Thursday, November 22, 2007

Venezuela's Tyranny of the Majority

Libby at the Newshoggers points out that, in spite of all the criticism of Chavez, and in spite of his extreme policies, he remains quite popular in his country. She goes on to argue that Chavez, as compared to Bush, at least governs by the consent of his people, even if his "reforms" are scary. She argues that at least these "reforms" will be passed by democratic vote rather than by Presidential edict.

I think she is right to point out the hypocrisy of attacking Chavez for authoritarian tendencies while ignoring our administration's similar tendencies. However, I also think her article gives rise to a broader concern: how is it that direct popular democracy is inherently above tyranny? The answer of course is that it isn't.

Indeed, if Chavez' "reforms" pass, then the episode shows the inherent danger in a pure democracy in terms of a complete lack of respect for minority rights. In essence, pure democracy means that whatever the majority says, goes- no matter what that means for the minority.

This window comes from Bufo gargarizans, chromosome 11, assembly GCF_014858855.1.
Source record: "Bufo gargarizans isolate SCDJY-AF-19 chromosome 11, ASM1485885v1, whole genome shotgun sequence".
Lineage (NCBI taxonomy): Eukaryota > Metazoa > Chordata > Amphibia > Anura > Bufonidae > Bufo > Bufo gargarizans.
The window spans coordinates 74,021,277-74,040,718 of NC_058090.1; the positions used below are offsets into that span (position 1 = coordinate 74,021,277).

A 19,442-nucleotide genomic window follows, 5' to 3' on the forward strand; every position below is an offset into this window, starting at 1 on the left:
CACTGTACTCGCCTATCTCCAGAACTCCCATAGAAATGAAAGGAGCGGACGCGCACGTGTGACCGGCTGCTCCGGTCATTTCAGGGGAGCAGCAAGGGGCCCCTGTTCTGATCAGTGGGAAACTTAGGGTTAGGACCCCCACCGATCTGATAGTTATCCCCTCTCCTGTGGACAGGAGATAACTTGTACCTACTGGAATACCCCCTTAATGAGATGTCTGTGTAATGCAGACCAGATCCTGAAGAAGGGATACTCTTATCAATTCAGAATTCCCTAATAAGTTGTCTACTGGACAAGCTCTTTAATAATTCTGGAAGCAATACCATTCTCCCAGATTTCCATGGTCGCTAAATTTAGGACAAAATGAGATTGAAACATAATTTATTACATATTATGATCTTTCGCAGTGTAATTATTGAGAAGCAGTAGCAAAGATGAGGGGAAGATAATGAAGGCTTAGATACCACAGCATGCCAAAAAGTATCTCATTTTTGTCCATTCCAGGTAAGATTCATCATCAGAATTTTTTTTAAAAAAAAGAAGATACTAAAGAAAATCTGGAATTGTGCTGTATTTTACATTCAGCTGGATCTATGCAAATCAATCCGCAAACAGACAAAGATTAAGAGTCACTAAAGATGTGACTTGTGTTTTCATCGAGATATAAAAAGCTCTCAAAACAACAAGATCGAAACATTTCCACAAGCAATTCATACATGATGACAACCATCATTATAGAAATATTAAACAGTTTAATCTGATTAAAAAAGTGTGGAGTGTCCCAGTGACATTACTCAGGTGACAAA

Of course, as we have seen here, our (small r) republican government has plenty of flaws of its own when it comes to protecting minority rights. But, if I had a gun to my head and had to choose which system is more prone to true tyranny, I'd say that the Venezuelan potential for tyranny of the majority is scarier than anything Bush has been able to pull off here.

This libertarian's solution? Minimize the opportunities for government to act tyrannically by weakening (ie, eliminating it) government as much as possible.

**UPDATE** Just to clarify, I'm not agreeing with Libby's ambivalence towards the Chavez "reforms." My point is more about the dangers inherent in the "tyranny of the majority" that is unchecked democracy.